Annual costs were aggregated for all groups by using 1996 Medicaid-reimbursed claims for inpatient and outpatient services separately for health, drug and alcohol treatment services, and mental health services. Costs are reported in 1996 dollars. Service records were constructed at the individual level to reflect the total number of inpatient days, outpatient visits, and reimbursed costs. We used descriptive analysis to compare the characteristics of the four groups, the types and intensities of services used, and the associated costs. Mean expenditures per eligible Medicaid recipient were determined, and cost distributions were examined for each group. Chi square tests and analysis of variance were used to assess the statistical significance of differences between the groups in case-mix characteristics, rates of service utilization, and costs. SAS for Windows, version 8.2, PROC FREQ and PROC MEANS were used for the analyses.
Characteristics of participants
As t1 shows, statistically significant differences between groups were found for all characteristics examined. Persons with comorbid serious mental illness and HIV infection or AIDS (N=268) made up .4 percent of the total population. The group with comorbid disorders was younger than the group with serious mental illness only (median ages of 37 and 42 years, respectively) and included a larger proportion of men (65 percent compared with 48 percent), black persons (51 percent compared with 30 percent), and disabled persons (69 percent compared with 59 percent). However, a smaller percentage of the persons in the group with comorbid disorders had a diagnosis of schizophrenia (36 percent compared with 50 percent). Thus, compared with the group with serious mental illness only, the group with comorbid serious mental illness and HIV infection or AIDS was disproportionately represented by younger black men with affective disorders.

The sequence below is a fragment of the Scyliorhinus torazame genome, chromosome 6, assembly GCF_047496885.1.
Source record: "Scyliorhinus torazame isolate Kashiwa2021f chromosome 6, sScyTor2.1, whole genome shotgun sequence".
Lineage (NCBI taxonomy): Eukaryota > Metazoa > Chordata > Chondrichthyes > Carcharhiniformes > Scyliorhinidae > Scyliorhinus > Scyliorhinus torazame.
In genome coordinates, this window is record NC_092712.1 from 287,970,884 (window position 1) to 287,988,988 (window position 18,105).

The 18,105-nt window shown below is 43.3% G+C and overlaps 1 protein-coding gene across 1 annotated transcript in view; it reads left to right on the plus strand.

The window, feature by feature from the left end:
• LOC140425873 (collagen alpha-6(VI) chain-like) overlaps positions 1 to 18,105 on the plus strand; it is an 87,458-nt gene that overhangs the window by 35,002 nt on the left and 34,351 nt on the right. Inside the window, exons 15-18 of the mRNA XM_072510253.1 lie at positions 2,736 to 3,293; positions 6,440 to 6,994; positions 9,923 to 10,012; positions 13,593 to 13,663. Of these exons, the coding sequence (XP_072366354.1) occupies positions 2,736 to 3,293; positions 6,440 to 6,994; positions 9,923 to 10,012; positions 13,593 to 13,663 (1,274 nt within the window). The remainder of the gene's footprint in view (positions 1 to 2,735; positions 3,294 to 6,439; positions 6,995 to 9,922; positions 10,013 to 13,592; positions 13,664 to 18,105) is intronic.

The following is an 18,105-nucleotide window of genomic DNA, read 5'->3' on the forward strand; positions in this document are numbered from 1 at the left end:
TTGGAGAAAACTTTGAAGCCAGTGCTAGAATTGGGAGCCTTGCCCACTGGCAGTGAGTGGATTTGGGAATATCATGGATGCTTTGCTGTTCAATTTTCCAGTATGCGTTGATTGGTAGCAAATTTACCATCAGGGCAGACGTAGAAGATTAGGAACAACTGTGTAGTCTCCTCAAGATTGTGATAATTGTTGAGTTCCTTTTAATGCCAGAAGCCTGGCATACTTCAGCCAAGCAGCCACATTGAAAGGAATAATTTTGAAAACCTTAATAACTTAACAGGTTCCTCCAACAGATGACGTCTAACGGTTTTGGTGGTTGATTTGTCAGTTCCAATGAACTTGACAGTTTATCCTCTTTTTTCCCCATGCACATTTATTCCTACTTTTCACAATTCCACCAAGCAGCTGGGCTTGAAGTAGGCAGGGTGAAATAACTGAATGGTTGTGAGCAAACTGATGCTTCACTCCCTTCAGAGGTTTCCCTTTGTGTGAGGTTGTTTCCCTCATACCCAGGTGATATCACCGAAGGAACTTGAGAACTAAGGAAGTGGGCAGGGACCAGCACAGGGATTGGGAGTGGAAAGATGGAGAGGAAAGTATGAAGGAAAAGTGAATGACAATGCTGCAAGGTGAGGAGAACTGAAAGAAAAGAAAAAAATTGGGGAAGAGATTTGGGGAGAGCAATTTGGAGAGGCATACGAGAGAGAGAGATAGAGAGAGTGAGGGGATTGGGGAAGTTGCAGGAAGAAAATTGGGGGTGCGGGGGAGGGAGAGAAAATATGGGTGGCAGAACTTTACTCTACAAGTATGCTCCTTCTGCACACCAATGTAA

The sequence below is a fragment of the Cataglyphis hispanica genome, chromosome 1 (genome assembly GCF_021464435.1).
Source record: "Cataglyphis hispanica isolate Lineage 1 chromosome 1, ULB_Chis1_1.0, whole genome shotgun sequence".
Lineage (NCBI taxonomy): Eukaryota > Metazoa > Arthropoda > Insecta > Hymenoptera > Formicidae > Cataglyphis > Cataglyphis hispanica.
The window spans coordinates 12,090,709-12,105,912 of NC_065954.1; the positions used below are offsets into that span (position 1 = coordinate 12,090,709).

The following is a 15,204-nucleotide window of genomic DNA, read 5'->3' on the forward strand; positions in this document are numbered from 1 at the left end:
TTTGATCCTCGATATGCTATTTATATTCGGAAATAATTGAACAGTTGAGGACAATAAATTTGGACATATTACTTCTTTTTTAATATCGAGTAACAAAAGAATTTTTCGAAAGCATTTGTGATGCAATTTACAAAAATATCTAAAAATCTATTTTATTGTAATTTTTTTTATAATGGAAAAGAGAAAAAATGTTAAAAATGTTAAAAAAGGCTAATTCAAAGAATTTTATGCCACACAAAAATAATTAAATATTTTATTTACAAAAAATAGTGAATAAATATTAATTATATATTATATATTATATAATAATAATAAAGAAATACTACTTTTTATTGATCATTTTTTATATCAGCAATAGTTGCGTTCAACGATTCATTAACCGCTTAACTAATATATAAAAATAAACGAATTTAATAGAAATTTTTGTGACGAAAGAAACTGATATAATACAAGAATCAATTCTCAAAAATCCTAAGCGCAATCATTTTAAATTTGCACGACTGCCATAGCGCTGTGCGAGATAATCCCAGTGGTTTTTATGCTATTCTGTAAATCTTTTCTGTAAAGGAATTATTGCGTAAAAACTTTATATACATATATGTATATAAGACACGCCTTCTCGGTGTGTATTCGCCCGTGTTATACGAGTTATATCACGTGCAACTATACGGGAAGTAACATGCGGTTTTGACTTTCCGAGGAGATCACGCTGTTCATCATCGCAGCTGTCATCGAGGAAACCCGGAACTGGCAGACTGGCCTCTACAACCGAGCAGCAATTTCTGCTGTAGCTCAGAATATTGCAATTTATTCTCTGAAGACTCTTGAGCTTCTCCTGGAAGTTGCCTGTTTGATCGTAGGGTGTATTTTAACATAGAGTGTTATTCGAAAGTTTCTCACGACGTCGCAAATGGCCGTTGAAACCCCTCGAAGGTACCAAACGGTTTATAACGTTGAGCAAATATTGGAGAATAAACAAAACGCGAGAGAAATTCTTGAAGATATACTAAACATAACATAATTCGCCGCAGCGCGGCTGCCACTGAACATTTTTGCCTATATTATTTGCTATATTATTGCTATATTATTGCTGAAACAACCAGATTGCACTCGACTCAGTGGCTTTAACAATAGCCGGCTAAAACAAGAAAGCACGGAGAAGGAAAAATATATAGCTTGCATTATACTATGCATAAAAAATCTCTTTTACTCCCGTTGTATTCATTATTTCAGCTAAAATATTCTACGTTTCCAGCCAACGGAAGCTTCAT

The group with comorbid disorders was similar to the group with HIV infection or AIDS only in median age (37 and 38 years, respectively) but included fewer men (65 percent compared with 75 percent) and black individuals (51 percent compared with 65 percent), a slightly larger proportion of disabled persons (69 percent compared with 63 percent), and a much higher percentage of persons with a drug- or alcohol-related disorder (53 percent compared with 31 percent).